The first rule of debt is, provided that you are a good risk, you may get your rate reduced. On most corporate debt this can produce instant savings of thousands of pounds a year.
If any of the following strike a chord, then you may well have scope to reduce payments, either by moving the debt, or pressuring your bank into being more realistic as to what level of interest is truly fair for a good reliable client such as yourself.
This is de facto long-term debt and should be priced as such.
Is it really unsecured? What would happen if you defaulted? Are personal or corporate assets actually at risk? If so, then why pay the higher rate of interest?
If you have given them, then your own assets (eg your home) are at risk, and your interest rate should be closer to that for a domestic mortgage than commercial rate.
Loans secured on commercial property or other assets
This is fine unless there should be a problem, when your house could be at risk. If this is the case then you may be paying over the odds for the borrowing.
Debts whose charging and interest rate structure was set up when the firm was going through a difficult period
If the company is now much stronger, explore refinancing at rates that represent the new low risk profile of the business.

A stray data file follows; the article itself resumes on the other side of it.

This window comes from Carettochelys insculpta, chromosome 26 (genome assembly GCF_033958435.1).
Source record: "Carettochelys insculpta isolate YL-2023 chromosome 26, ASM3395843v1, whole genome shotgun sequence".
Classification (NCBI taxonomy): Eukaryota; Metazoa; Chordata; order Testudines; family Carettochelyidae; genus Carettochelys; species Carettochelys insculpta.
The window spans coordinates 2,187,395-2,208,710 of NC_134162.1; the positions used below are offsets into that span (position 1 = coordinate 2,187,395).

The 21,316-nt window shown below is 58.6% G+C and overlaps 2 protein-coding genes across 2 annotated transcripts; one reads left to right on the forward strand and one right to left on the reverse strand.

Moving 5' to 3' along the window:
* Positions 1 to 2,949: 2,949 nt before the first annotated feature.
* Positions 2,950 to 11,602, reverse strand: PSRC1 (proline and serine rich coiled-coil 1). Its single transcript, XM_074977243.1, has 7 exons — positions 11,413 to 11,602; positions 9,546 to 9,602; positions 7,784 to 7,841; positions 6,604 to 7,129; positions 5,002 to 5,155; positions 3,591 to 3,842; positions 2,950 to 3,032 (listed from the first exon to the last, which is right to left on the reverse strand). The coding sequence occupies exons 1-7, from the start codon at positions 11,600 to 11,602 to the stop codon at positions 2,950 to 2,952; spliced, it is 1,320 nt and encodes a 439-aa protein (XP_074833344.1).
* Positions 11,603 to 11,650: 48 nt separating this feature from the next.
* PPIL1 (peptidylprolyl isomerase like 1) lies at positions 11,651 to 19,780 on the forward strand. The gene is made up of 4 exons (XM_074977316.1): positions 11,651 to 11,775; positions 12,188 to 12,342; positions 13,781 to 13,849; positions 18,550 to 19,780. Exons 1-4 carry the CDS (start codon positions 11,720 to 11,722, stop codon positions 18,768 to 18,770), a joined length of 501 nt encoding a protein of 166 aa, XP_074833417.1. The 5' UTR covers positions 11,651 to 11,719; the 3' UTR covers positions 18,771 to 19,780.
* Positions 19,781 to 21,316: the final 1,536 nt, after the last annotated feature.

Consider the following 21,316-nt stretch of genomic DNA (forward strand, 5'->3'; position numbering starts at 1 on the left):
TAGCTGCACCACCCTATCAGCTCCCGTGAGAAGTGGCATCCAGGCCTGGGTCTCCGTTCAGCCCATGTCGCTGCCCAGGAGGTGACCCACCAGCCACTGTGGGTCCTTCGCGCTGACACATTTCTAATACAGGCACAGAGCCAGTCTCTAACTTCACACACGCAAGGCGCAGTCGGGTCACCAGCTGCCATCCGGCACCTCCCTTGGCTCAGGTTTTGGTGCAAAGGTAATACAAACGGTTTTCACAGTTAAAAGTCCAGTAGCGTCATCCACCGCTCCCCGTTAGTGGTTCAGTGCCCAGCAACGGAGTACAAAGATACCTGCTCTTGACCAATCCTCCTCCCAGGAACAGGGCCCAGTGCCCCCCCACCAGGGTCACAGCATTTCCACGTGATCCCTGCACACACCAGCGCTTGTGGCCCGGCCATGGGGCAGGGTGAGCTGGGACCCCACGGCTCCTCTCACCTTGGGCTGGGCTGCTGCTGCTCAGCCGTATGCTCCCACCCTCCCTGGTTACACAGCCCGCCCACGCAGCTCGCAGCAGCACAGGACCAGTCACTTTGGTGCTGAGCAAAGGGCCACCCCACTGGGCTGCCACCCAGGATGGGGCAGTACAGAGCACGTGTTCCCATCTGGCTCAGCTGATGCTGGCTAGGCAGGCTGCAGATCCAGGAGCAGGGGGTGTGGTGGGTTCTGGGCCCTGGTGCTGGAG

Changing debt structures
The treatment of any particular company will vary according to the nature of the company and its debt structure.
That said, in most private firms a detailed assessment often shows that the owner's house is at risk, even if this is not explicitly the case. There is often therefore much to be gained by recognising this reality and converting highly-charged debt into a domestic mortgage. This allows you to benefit from the excellent rates and deals available.
Where this route is not viable, but the company does own commercial property, then significant savings can still be made where there is highly-charged debt (e.g. overdrafts) which may be converted to commercial mortgages.
Simply suggesting to your bank that you might move your account can often produce useful savings. Converting overdrafts to mortgages can be cost-effective at surprisingly low levels, and for larger cases the savings can be very significant indeed. In extreme cases several percentage points may be shaved off the overall interest rate.
This information is intended for general guidance only and advice relating to any of these areas should be sought.
Your home may be repossessed if you do not keep up repayments on your mortgage or other debt secured on it.
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